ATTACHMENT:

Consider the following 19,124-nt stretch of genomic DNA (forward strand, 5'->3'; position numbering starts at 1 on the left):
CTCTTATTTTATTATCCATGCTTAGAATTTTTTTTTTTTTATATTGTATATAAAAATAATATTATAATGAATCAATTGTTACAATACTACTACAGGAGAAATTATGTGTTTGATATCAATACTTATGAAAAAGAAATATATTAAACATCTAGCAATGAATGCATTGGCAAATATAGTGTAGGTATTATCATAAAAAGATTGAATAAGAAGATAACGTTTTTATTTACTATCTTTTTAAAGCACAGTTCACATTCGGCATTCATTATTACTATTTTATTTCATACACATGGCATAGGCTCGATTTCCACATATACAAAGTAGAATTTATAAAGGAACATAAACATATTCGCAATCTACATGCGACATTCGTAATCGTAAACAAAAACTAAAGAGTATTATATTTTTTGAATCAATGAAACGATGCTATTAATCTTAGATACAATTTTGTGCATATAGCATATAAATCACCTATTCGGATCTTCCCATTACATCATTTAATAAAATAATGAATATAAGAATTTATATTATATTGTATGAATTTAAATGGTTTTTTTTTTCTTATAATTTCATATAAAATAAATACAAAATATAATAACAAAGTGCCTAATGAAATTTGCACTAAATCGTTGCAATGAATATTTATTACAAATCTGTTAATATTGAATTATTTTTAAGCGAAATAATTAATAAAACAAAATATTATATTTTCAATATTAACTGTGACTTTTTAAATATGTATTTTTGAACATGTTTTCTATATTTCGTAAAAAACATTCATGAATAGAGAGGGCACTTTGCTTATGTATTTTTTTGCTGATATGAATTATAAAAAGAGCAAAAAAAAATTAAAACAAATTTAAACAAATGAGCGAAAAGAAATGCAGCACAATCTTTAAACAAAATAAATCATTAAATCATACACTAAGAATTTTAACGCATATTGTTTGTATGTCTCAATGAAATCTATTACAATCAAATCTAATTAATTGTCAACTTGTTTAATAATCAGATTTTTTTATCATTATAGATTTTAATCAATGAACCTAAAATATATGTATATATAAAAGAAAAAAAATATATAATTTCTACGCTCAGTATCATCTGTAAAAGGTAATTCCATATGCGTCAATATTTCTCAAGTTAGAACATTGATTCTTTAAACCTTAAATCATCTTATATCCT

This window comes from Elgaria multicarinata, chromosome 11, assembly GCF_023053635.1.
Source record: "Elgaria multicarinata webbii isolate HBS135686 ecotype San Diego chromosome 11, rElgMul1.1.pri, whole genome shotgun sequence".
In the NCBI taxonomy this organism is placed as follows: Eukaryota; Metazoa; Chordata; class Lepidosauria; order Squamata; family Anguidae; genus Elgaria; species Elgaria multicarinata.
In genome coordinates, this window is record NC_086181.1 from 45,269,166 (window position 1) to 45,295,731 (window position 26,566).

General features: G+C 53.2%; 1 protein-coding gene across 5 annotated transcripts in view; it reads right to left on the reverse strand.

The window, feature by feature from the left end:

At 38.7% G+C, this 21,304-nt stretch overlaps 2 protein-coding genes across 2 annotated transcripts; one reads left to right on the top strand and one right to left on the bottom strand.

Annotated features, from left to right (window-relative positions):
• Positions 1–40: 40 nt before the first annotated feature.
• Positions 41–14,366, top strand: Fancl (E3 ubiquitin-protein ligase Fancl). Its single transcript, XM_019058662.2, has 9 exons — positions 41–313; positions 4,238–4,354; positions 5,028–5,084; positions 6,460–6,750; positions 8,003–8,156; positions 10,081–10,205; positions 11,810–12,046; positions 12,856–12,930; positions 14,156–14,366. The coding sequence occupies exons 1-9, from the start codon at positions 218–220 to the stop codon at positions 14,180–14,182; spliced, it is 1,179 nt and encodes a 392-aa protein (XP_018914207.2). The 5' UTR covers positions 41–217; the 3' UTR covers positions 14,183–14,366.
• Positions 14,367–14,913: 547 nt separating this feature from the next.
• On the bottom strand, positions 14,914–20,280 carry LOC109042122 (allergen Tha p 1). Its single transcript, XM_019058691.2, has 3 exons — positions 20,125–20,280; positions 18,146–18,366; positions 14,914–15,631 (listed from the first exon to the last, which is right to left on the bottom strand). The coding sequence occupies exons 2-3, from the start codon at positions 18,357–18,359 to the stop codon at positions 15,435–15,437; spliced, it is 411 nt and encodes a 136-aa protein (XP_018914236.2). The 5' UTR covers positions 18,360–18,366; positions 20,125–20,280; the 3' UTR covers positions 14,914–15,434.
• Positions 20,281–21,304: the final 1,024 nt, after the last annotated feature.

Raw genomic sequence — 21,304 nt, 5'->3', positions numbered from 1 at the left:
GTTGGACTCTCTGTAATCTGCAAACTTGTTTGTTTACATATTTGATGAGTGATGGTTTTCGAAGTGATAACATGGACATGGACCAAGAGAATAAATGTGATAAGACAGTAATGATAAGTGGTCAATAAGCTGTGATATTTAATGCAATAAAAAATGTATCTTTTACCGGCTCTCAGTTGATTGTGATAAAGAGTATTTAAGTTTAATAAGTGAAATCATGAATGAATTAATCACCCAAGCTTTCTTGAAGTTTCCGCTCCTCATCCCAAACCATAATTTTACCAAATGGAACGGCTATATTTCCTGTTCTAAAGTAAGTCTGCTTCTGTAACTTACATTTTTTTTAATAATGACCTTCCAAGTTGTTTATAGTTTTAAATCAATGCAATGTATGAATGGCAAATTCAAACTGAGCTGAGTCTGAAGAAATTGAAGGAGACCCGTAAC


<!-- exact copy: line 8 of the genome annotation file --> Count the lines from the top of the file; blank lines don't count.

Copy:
The window, feature by feature from the left end: